Joe enjoyed a long working day. As well as looking after village folk, he also took care of canal barges. They moored up outside his farm or in the Cropwell Basin on the other side of the bridge.
He carried out any repairs that needed doing. Even the barge horses were not forgotten – they could bed down in his stables. Joe was said to be a happy character with his fingers into everything.
He would use his motor bus for day trips, but this new form of transport had yet to be perfected.
When horses had pulled the carriages, they always managed to haul their full load up every hill, but the motorbus couldn’t cope: passengers had to get out and walk up hills.
We have to thank villager and gypsum worker, Norman Sheppard, for these recollections. He recounted them to his son, Colin, in 1981.
He also recalled the remarkable feat of two Cropwell Bishop men, Bill Fogg and Gershom Hampson, one winter when the Grantham Canal was frozen over. They skated all the way to Grantham – and back again on the same day.
The Memorial Hall is a familiar part of Cropwell Bishop’s heritage but, compared to many many of our old buildings, it is relatively new.
In the early 1910s when the gypsum mines and brickworks were in full swing, the Memorial Hall hadn’t been imagined: neither had the First World War.
Eleven Cropwell Bishop men died in that War.
In March 1919, there was a public meeting to discuss proposals for a suitable memorial within the village. By the end of 1920, a Memorial Window had been installed inside St Giles Church and a Roll of Honour inside the school (now the Old School).
Even so, there was still a band of villagers who wished to see a hut or hall built within the village.
Encouraged by the moral and financial support of Mr J. N. Derbyshire, owner of the Gotham Company that mined gypsum east of Kinoulton Road, a building committee was formed in 1924. Herbert Heaselden also gave valuable financial support
Initial plans were drawn up in 1925 and fundraising for its completion began.
As part of this effort, the first Village Fete was held on 1st August 1925. The charges for admission and afternoon teas made it a successful event. A Fete, or similar event, has been held in the village most years ever since – usually at the end of July.
At that first Fete, skittles was especially popular with the prize of a pig for the winning man and a Stilton cheese for the winning woman.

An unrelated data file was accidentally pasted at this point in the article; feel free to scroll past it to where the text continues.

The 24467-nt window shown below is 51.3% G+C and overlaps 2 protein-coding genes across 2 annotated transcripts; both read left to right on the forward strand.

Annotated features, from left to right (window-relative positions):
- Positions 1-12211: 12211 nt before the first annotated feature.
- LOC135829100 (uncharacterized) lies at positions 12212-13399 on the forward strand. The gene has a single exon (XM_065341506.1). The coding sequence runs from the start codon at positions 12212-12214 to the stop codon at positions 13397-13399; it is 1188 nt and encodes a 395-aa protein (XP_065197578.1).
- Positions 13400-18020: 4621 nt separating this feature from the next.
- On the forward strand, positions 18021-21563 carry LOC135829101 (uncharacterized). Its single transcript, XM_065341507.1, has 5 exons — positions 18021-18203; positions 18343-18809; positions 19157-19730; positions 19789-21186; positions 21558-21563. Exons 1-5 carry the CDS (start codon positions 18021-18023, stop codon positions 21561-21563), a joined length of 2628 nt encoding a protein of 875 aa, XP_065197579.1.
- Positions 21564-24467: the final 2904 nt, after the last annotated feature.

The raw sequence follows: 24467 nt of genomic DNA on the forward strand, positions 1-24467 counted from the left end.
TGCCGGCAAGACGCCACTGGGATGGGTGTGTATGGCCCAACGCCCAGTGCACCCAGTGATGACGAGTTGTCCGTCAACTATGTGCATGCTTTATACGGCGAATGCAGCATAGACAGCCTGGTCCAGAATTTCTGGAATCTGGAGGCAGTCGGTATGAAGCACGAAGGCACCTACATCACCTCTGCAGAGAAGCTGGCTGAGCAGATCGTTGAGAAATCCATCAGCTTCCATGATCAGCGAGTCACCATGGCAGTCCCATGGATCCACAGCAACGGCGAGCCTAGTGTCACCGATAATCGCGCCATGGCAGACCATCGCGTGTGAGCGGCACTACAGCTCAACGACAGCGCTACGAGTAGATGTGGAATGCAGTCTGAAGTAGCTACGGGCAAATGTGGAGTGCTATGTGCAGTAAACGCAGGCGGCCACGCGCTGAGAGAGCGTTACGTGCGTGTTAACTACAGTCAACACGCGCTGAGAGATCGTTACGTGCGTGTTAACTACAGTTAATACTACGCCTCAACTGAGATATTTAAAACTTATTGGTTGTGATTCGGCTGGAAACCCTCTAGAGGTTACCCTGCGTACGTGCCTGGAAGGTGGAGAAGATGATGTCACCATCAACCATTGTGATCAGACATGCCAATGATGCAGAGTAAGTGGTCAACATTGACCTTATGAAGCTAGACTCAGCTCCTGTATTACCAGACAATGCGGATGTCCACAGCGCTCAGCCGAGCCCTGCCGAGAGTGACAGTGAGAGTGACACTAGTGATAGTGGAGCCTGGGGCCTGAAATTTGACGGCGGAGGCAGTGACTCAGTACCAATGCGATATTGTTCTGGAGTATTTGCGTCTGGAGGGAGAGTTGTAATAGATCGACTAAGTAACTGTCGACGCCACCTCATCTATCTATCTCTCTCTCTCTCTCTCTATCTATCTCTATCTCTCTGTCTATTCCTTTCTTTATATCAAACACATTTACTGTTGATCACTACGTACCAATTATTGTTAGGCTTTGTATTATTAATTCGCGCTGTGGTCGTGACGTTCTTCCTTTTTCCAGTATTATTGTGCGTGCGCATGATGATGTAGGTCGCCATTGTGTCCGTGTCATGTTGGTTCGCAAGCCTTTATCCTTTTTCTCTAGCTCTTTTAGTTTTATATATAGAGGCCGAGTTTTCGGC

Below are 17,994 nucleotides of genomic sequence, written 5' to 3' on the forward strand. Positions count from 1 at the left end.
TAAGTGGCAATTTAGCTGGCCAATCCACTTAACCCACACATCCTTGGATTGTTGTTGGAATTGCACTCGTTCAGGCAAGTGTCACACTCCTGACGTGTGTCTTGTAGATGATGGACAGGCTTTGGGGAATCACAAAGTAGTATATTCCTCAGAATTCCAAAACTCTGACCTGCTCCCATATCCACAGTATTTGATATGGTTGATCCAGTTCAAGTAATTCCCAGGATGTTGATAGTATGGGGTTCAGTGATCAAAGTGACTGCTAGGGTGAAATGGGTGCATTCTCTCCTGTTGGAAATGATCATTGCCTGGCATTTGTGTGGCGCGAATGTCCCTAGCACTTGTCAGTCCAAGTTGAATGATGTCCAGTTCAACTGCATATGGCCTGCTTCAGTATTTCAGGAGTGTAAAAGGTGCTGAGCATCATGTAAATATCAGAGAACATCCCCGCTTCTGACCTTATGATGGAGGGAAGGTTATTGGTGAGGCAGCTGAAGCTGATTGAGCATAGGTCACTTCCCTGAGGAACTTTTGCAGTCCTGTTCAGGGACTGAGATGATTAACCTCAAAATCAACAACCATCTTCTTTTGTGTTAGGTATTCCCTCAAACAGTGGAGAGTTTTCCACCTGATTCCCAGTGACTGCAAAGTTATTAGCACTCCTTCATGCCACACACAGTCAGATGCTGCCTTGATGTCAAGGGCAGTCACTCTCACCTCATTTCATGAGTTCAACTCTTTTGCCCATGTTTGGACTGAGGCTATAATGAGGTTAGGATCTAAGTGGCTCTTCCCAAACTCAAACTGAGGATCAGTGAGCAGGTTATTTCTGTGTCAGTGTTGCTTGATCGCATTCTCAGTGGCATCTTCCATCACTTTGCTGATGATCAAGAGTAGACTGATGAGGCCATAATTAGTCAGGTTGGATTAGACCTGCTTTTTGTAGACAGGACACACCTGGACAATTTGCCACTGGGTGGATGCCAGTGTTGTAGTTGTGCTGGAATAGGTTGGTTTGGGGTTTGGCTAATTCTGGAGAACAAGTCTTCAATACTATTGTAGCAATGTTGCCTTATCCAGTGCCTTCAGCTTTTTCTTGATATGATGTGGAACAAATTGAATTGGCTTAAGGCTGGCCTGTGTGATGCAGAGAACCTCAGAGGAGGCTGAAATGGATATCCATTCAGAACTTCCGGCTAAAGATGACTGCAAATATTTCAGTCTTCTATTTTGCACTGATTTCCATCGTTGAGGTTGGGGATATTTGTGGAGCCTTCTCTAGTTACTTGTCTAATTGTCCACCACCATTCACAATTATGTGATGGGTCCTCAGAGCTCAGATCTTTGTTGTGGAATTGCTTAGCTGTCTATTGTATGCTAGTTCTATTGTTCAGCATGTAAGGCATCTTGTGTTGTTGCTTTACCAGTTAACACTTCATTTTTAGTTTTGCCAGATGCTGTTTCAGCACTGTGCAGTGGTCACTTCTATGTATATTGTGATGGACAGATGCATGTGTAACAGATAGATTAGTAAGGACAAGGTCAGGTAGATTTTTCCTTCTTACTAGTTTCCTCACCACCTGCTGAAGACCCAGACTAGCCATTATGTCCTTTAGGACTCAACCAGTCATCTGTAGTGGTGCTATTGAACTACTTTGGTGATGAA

Nevertheless, before they could move forward with the project, a site first had to be found for the building.
Their search ended when the present 4 acres site was bought from the Ministry of Health. The decision to build the Hall there seemed sensible: it was already an area of intense human activity.
It was on Friday 6th July 1928 that the project was given the go-ahead.
It would cost £1220 and over half of this total was raised by the people of Cropwell Bishop. They also helped keep costs down by doing a lot of the hard work themselves. Men, wives and children devoted their spare evenings to getting the job done.
Just 12 months later, in the summer of 1929, it was finished and, on the 3rd August 1929, Mrs J.N. Derbyshire officially opened the Memorial Hall.
In October 1929, the Charity Commissioners were asked to become Trustees, and all organisations which were involved with or used the Hall were asked to appoint representatives to serve on the Memorial Hall Committee.
The first trustees were: Mary Elnor, Thomas Barlow, Mr Duncalf, Herbert Heaselden and William Parkin.
Tennis courts were laid out on the playing field in 1932, and electric lighting was also installed – but it would be 1938 before mains water arrived.
The most important date in the history of the Cropwell Bishop Memorial Hall was Wednesday 29th June 1932 when His Royal Highness the Prince of Wales visited the Hall.
There was a report of the visit in the Nottingham Guardian Newspaper, in which stated:
It was a hard struggle and in the last stage the Notts Rural Community Council obtained a free grant of £190 from the Carnegie Trustees, and a loan of £150 for five years free of interest. Largely through the efforts of Alderman J. N. Derbyshire, a site was secured for a playing field as well as for the Hall.
The latter is admirably adapted to its object, and it is an asset to the village. Movable partitions enable it to be used for teas, dances, meetings, and a variety of other purposes.
A condition of the grant is that the Hall will be managed in perpetuity by a committee representative of all organised interests in the parish – social, religious and sporting.
For more information on this visit, including photographs, see the Parkin Close Street Story.
Developments continued, and 1934 saw the introduction of a cricket pitch for boys, and swings and a see-saw for the younger children of the village.
By 1935 the Memorial Hall was being used for weekly cinema shows. Then a bowling green was proposed and it was completed in August 1936
In October 1935 Mr Derbyshire generously offered to pay half of the outstanding £ 275 which was owed to the Gotham Co, if the remainder could be raised by April 30th 1936: and it was.
The next major change didn’t occur until 1948 when Notts County Council announced it was to flatten Town Bridge and widen and re-align the road.